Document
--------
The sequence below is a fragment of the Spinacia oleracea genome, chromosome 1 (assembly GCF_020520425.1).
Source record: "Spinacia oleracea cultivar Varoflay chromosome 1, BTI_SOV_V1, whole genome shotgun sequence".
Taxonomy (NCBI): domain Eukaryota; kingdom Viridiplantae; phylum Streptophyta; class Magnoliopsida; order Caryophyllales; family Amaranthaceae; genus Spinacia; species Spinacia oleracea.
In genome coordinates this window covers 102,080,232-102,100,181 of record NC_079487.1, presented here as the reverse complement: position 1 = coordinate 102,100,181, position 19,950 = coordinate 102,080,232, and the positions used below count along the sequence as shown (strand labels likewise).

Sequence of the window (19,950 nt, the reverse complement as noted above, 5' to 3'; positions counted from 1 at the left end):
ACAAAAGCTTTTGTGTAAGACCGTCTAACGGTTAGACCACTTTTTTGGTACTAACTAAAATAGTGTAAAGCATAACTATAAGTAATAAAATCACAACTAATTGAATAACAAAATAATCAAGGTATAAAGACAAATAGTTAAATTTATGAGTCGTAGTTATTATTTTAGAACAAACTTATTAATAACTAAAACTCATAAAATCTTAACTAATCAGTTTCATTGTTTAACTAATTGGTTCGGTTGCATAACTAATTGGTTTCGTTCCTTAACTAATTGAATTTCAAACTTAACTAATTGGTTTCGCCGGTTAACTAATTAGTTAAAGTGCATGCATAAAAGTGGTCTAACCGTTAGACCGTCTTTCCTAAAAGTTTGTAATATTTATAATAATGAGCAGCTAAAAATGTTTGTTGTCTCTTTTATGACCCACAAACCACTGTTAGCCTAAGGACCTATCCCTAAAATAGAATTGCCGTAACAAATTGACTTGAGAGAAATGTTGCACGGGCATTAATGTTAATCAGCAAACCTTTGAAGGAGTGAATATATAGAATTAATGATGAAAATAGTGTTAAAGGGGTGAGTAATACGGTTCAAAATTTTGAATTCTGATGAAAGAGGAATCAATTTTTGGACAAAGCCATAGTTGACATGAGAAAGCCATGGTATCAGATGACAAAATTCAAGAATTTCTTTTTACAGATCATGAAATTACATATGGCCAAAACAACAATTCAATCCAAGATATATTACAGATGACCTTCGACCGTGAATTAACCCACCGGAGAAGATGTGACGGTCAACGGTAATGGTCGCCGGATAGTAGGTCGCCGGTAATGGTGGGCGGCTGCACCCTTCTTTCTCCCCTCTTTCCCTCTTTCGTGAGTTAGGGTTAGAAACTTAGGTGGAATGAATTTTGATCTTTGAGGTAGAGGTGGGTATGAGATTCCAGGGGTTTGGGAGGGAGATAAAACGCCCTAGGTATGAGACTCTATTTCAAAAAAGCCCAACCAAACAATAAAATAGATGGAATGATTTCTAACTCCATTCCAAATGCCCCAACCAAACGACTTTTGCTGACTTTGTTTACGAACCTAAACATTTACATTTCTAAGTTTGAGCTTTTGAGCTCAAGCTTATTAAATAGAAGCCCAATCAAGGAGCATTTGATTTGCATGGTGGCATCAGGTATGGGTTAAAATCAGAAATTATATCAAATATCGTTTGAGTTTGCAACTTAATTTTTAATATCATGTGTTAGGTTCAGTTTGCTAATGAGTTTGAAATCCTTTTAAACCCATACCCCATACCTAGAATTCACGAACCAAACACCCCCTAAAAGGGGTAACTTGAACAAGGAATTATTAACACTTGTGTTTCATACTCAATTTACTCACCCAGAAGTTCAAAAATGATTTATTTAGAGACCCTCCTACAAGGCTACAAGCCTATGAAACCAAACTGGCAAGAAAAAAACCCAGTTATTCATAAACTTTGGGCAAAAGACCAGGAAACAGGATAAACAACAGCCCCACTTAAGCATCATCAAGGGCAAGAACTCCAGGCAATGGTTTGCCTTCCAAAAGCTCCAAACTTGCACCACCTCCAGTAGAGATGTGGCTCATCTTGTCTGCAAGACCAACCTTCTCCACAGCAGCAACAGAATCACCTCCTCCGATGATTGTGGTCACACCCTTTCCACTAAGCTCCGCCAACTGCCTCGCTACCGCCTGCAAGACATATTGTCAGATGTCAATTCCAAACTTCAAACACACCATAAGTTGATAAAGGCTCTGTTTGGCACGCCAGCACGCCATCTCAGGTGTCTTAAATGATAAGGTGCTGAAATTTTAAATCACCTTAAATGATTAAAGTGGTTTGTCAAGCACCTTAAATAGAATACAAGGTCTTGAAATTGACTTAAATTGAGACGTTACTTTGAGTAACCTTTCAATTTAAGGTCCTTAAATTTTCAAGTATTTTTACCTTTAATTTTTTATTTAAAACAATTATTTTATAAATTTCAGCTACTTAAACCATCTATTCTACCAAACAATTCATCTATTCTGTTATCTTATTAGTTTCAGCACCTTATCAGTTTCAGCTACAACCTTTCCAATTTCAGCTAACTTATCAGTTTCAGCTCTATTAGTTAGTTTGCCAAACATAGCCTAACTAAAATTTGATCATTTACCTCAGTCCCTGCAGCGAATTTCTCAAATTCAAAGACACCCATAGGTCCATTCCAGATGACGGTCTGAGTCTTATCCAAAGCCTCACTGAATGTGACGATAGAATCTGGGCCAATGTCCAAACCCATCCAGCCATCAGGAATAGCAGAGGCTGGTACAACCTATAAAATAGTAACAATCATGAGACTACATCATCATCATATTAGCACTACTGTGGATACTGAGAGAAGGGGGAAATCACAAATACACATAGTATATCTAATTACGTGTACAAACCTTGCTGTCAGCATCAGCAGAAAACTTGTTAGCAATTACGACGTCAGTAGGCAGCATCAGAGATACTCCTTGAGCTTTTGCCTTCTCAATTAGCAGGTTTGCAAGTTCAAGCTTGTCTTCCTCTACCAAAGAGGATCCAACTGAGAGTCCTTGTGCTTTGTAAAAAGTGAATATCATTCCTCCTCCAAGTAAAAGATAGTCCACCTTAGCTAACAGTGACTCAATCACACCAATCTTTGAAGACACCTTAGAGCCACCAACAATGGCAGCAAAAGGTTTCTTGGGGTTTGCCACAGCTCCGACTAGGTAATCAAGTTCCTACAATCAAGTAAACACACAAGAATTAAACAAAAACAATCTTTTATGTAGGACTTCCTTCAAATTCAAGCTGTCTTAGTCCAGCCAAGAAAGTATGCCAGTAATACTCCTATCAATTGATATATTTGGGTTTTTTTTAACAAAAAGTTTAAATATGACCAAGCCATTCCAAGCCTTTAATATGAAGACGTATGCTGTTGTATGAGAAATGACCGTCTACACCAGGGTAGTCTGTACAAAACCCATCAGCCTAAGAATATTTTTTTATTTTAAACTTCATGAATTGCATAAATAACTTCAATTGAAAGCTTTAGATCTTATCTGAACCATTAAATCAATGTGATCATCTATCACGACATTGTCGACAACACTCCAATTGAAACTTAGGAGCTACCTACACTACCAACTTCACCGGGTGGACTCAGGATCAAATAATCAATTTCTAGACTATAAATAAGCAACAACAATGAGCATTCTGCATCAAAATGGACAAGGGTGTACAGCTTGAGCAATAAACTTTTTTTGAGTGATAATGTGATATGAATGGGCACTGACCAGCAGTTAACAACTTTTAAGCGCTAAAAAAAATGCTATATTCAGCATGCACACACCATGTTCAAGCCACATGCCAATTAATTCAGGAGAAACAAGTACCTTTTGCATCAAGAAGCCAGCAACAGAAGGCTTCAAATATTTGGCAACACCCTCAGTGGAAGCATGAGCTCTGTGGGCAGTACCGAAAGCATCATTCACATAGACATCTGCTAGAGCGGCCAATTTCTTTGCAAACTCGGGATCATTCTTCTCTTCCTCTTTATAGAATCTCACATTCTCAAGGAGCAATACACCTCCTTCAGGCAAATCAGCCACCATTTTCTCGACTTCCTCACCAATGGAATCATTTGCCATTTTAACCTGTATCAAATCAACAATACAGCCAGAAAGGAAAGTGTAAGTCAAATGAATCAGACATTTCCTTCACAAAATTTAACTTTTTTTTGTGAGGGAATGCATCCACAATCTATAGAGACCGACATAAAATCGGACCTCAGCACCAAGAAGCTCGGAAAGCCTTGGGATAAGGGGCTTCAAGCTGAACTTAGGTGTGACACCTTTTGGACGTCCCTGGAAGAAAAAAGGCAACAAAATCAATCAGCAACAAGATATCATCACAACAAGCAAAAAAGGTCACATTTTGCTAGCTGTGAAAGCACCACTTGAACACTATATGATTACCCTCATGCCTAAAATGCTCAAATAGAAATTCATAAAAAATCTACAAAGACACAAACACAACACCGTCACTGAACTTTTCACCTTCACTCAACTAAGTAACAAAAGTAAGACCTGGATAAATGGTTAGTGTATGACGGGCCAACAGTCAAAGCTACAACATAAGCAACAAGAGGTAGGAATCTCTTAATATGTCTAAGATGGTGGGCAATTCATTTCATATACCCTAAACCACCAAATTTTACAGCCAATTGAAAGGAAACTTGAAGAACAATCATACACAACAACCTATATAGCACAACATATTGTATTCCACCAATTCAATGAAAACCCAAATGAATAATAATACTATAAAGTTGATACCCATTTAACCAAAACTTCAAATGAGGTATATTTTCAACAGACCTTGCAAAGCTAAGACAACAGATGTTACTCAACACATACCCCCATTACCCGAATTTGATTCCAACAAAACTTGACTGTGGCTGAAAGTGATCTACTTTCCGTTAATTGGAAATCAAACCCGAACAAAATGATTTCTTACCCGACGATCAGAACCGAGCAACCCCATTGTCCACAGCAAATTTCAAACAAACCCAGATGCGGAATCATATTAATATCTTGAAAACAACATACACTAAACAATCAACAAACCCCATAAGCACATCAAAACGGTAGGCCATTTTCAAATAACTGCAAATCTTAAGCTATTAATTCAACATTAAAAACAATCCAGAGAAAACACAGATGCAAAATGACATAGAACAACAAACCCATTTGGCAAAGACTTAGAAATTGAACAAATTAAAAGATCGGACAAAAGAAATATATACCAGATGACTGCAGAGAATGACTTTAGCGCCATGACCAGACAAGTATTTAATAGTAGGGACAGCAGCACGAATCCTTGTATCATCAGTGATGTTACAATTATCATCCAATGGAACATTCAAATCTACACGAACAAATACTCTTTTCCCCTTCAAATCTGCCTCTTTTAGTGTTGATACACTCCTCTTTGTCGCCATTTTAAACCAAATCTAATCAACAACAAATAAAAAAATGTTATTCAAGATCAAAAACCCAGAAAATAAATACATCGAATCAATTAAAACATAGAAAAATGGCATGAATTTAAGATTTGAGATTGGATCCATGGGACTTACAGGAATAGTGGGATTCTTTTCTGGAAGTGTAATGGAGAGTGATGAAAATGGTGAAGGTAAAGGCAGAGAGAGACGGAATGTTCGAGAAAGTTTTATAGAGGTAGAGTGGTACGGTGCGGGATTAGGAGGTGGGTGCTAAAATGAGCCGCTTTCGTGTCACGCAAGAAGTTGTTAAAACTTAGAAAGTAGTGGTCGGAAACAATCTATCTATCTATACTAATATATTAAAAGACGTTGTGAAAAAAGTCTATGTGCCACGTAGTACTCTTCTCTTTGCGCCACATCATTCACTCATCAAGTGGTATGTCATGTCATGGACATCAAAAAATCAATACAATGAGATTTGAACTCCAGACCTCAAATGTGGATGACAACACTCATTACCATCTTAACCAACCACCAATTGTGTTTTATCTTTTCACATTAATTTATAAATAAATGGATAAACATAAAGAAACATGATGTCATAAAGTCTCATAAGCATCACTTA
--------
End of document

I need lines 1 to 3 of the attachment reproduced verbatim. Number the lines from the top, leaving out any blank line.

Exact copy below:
The sequence below is a fragment of the Spinacia oleracea genome, chromosome 1 (assembly GCF_020520425.1).
Source record: "Spinacia oleracea cultivar Varoflay chromosome 1, BTI_SOV_V1, whole genome shotgun sequence".
Taxonomy (NCBI): domain Eukaryota; kingdom Viridiplantae; phylum Streptophyta; class Magnoliopsida; order Caryophyllales; family Amaranthaceae; genus Spinacia; species Spinacia oleracea.